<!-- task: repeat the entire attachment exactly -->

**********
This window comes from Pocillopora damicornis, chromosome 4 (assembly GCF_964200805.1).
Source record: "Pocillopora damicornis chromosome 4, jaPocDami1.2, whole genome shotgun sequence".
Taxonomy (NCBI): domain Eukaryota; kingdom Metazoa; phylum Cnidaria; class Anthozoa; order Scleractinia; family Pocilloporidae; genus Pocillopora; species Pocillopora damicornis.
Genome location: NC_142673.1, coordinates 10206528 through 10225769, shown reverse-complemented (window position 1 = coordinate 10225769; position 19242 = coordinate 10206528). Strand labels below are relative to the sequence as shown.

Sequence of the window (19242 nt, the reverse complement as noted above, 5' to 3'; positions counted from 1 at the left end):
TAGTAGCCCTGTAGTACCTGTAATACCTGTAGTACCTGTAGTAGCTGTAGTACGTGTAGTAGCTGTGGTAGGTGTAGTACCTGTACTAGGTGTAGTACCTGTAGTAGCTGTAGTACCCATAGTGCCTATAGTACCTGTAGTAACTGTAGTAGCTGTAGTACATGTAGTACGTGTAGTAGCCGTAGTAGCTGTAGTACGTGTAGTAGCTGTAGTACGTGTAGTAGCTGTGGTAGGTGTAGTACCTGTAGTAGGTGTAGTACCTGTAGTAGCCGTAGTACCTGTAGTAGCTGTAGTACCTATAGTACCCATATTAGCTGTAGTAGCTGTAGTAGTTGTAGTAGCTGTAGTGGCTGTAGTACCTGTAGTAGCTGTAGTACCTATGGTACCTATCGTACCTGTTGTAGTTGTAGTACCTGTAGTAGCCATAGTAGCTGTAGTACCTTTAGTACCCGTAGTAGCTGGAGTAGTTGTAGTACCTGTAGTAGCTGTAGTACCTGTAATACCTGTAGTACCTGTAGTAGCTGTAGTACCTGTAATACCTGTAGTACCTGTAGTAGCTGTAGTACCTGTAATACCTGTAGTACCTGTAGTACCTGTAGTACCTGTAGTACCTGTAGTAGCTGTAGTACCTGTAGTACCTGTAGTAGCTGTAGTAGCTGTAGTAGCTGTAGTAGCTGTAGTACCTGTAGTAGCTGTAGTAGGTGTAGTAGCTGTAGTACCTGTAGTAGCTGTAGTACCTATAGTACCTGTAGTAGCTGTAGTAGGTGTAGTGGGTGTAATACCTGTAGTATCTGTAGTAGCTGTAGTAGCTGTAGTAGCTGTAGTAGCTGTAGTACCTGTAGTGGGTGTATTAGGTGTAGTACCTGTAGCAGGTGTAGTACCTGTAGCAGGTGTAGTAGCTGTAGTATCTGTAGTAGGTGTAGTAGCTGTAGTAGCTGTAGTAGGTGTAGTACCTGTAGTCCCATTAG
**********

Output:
This window comes from Pocillopora damicornis, chromosome 4 (assembly GCF_964200805.1).
Source record: "Pocillopora damicornis chromosome 4, jaPocDami1.2, whole genome shotgun sequence".
Taxonomy (NCBI): domain Eukaryota; kingdom Metazoa; phylum Cnidaria; class Anthozoa; order Scleractinia; family Pocilloporidae; genus Pocillopora; species Pocillopora damicornis.
Genome location: NC_142673.1, coordinates 10206528 through 10225769, shown reverse-complemented (window position 1 = coordinate 10225769; position 19242 = coordinate 10206528). Strand labels below are relative to the sequence as shown.

Sequence of the window (19242 nt, the reverse complement as noted above, 5' to 3'; positions counted from 1 at the left end):
TAGTAGCCCTGTAGTACCTGTAATACCTGTAGTACCTGTAGTAGCTGTAGTACGTGTAGTAGCTGTGGTAGGTGTAGTACCTGTACTAGGTGTAGTACCTGTAGTAGCTGTAGTACCCATAGTGCCTATAGTACCTGTAGTAACTGTAGTAGCTGTAGTACATGTAGTACGTGTAGTAGCCGTAGTAGCTGTAGTACGTGTAGTAGCTGTAGTACGTGTAGTAGCTGTGGTAGGTGTAGTACCTGTAGTAGGTGTAGTACCTGTAGTAGCCGTAGTACCTGTAGTAGCTGTAGTACCTATAGTACCCATATTAGCTGTAGTAGCTGTAGTAGTTGTAGTAGCTGTAGTGGCTGTAGTACCTGTAGTAGCTGTAGTACCTATGGTACCTATCGTACCTGTTGTAGTTGTAGTACCTGTAGTAGCCATAGTAGCTGTAGTACCTTTAGTACCCGTAGTAGCTGGAGTAGTTGTAGTACCTGTAGTAGCTGTAGTACCTGTAATACCTGTAGTACCTGTAGTAGCTGTAGTACCTGTAATACCTGTAGTACCTGTAGTAGCTGTAGTACCTGTAATACCTGTAGTACCTGTAGTACCTGTAGTACCTGTAGTACCTGTAGTAGCTGTAGTACCTGTAGTACCTGTAGTAGCTGTAGTAGCTGTAGTAGCTGTAGTAGCTGTAGTACCTGTAGTAGCTGTAGTAGGTGTAGTAGCTGTAGTACCTGTAGTAGCTGTAGTACCTATAGTACCTGTAGTAGCTGTAGTAGGTGTAGTGGGTGTAATACCTGTAGTATCTGTAGTAGCTGTAGTAGCTGTAGTAGCTGTAGTAGCTGTAGTACCTGTAGTGGGTGTATTAGGTGTAGTACCTGTAGCAGGTGTAGTACCTGTAGCAGGTGTAGTAGCTGTAGTATCTGTAGTAGGTGTAGTAGCTGTAGTAGCTGTAGTAGGTGTAGTACCTGTAGTCCCATTAG